Preliminary data on cytogenetics and cytotaxonomy of Cercopithecus albogoularis labiatus (Samango monkey) L. Sineo1, M. Roccella1, B. Picone1, R. Stanyon2, F. Genin3 and J. Masters 31Dipartimento di Biologia animale, Università di Palermo, Italia; 2Dipartimento di Biologia evoluzionistica, Università di Firenze, Italia; 3Department of Zoology and Entomology, University of Fort Hare, Alice, South AfricaThe systematic status and phylogenetic relationships of the C. mitis “species group” are contentious. The species group effectively includes very different species (C. nictitans, C. mitis, and C. albogularis) with wide, reciprocally remote distribution in Africa, and high regional variability (very high numbers of subspecies or local types). On the basis of morphology, four good species are recognisable: C. mitis, C. albogularis, C. nictitans, C. doggetti. On the contrary a recent molecular study recognised the C. mitis species grouping as a valid one, although chromosome studies had already suggested that the situation may be more complicated. Genomic reorganisation has great importance in the differentiation of species, as the organisation of genetic information in chromosomes, and in gametes, is a crucial factor in hybridisation.As the first step of the “Samango Project” (a collaboration between the Universities of Palermo and Fort Hare), formed to investigate the geographical differentiation of the populations of C. albogularis within the widely scattered and isolated fragments of South African mist belt forests, we performed a preliminary karyological analysis of the chromosomes of C.a. labiatus (CAL) individuals derived from the Eastern Cape and Mpumalanga. Giemsa-Trypsin banding was performed after tissue culture. CAL chromosomes were compared with C. mitis chromosomes. The diploid number in CAL is 72, as in C. mitis; the karyotypes are very similar but differ in a number of rearrangements. It is noticeable that karyotypes of CAL from the two South African localities differ by intrachromosomal rearrangements. The high level of chromosome polymorphism in these species its well-known. These preliminary data confirm that genomic organisation is polymorphic and probably regionally distinctive. Our results stimulate the application of more sophisticated molecular approaches as a proximate step, and the extension of the sampling to other populations of “Intsimango”, especially to the neighbouring C. a. erythrarchus.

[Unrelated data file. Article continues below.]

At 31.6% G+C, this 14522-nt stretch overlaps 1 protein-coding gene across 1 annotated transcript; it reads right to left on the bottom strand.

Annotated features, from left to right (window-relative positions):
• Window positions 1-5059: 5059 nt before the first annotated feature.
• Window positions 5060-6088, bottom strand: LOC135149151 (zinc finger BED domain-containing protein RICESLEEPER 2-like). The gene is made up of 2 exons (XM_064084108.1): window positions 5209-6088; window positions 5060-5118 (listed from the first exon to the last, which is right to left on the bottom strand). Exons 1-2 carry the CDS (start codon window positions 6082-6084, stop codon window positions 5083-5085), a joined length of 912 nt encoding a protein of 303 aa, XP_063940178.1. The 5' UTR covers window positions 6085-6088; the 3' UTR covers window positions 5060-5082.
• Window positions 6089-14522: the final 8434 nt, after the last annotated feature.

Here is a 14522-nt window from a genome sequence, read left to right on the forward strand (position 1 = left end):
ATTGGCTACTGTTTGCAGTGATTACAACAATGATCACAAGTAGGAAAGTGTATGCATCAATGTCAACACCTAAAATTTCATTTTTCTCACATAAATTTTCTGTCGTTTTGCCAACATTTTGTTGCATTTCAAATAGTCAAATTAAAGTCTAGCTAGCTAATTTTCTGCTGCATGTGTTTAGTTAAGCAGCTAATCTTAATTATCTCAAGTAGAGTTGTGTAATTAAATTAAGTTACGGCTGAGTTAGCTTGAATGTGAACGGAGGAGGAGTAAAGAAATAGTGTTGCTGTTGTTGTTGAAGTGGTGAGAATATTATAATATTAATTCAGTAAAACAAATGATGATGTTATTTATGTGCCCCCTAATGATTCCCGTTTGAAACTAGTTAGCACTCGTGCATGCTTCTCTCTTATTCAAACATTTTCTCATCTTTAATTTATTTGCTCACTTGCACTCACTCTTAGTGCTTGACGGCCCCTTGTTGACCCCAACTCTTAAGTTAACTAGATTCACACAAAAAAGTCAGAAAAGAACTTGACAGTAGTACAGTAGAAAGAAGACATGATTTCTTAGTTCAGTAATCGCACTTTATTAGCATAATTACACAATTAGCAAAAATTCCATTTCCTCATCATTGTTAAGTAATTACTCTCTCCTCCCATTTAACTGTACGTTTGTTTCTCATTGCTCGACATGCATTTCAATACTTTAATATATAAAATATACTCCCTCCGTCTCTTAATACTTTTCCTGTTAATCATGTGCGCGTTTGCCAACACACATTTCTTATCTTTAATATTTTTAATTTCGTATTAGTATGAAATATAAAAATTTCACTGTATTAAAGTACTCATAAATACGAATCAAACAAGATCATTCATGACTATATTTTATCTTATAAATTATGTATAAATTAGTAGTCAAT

|Publication status||Published - 2010|